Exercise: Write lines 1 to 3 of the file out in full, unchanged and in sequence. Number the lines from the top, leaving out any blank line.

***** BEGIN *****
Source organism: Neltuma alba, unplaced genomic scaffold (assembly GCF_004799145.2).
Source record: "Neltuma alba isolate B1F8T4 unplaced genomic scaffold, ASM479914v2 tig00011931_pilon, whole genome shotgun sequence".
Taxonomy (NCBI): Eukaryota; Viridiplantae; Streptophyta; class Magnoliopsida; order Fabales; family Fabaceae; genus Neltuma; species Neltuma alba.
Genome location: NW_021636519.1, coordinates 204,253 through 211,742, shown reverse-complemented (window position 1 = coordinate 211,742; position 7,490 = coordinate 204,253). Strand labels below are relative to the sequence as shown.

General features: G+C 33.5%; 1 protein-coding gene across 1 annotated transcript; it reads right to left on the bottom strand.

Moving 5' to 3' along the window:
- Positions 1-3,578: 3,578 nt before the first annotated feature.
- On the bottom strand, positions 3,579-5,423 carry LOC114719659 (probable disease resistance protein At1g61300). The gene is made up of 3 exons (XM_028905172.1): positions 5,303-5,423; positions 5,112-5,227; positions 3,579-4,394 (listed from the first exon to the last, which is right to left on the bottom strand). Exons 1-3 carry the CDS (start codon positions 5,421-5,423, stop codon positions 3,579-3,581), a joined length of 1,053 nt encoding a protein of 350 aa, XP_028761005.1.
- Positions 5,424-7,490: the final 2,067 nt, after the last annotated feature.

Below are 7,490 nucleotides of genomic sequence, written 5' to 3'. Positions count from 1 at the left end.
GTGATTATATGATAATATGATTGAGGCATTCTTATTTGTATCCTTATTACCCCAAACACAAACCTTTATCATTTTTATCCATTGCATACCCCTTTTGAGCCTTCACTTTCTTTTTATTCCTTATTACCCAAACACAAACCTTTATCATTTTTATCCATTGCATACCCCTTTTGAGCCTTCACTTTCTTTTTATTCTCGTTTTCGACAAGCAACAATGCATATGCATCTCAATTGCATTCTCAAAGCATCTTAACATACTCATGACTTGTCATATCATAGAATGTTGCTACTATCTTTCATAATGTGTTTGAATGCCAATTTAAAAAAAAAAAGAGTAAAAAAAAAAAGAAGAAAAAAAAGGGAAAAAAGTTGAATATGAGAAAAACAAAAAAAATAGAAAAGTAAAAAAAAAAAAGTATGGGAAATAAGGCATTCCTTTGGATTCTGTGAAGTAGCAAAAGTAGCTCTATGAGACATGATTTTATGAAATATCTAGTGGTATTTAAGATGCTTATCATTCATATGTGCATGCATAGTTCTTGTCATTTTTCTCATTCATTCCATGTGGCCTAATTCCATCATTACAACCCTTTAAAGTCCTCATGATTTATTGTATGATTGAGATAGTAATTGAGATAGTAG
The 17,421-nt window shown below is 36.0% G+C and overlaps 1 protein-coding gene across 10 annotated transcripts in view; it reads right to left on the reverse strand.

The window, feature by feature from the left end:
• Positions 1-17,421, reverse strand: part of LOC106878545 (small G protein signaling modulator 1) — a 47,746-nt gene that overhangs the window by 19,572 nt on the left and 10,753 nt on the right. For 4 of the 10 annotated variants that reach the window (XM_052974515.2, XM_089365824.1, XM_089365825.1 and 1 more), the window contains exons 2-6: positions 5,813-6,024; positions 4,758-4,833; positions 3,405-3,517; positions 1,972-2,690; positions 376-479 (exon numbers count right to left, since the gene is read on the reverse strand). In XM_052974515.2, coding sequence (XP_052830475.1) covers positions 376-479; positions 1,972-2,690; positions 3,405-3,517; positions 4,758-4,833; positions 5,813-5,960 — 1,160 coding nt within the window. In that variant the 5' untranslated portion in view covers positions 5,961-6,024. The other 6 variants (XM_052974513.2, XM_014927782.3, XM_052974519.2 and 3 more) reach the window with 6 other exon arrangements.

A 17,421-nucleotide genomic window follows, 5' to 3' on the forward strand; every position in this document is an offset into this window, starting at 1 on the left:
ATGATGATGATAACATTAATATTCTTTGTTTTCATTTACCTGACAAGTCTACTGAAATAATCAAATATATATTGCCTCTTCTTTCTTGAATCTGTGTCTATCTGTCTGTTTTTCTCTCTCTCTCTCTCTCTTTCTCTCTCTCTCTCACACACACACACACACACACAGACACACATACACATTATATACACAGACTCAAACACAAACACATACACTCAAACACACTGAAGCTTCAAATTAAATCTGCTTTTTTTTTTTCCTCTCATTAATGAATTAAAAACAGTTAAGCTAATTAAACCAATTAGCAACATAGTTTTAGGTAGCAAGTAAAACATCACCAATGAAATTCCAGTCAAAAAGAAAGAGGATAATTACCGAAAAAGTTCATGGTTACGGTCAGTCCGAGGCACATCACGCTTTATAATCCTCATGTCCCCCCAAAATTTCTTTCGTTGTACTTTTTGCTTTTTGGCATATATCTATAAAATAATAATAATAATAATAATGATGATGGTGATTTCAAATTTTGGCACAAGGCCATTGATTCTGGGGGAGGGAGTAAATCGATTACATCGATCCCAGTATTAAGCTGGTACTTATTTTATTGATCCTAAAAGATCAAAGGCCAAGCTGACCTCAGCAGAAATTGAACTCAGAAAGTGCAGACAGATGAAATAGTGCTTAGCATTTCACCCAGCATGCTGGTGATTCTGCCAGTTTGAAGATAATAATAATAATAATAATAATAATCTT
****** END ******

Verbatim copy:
Source organism: Neltuma alba, unplaced genomic scaffold (assembly GCF_004799145.2).
Source record: "Neltuma alba isolate B1F8T4 unplaced genomic scaffold, ASM479914v2 tig00011931_pilon, whole genome shotgun sequence".
Taxonomy (NCBI): Eukaryota; Viridiplantae; Streptophyta; class Magnoliopsida; order Fabales; family Fabaceae; genus Neltuma; species Neltuma alba.